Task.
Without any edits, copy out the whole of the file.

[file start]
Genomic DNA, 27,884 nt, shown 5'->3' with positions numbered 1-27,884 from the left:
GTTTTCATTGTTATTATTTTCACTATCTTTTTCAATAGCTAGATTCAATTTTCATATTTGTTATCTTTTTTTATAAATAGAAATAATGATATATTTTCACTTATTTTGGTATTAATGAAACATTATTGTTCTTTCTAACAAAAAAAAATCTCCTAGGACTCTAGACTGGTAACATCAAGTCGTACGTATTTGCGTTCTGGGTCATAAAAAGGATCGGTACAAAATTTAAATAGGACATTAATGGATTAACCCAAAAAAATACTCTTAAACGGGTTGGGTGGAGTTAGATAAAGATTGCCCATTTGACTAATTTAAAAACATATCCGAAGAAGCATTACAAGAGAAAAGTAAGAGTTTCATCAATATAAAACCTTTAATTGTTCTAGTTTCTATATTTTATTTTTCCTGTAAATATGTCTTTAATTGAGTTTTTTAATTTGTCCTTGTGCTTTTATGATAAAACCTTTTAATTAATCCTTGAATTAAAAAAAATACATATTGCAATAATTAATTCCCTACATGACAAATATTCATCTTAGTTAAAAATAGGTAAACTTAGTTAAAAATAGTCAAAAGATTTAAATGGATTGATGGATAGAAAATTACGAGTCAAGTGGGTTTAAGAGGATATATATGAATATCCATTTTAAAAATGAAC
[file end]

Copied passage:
Genomic DNA, 27,884 nt, shown 5'->3' with positions numbered 1-27,884 from the left:
GTTTTCATTGTTATTATTTTCACTATCTTTTTCAATAGCTAGATTCAATTTTCATATTTGTTATCTTTTTTTATAAATAGAAATAATGATATATTTTCACTTATTTTGGTATTAATGAAACATTATTGTTCTTTCTAACAAAAAAAAATCTCCTAGGACTCTAGACTGGTAACATCAAGTCGTACGTATTTGCGTTCTGGGTCATAAAAAGGATCGGTACAAAATTTAAATAGGACATTAATGGATTAACCCAAAAAAATACTCTTAAACGGGTTGGGTGGAGTTAGATAAAGATTGCCCATTTGACTAATTTAAAAACATATCCGAAGAAGCATTACAAGAGAAAAGTAAGAGTTTCATCAATATAAAACCTTTAATTGTTCTAGTTTCTATATTTTATTTTTCCTGTAAATATGTCTTTAATTGAGTTTTTTAATTTGTCCTTGTGCTTTTATGATAAAACCTTTTAATTAATCCTTGAATTAAAAAAAATACATATTGCAATAATTAATTCCCTACATGACAAATATTCATCTTAGTTAAAAATAGGTAAACTTAGTTAAAAATAGTCAAAAGATTTAAATGGATTGATGGATAGAAAATTACGAGTCAAGTGGGTTTAAGAGGATATATATGAATATCCATTTTAAAAATGAAC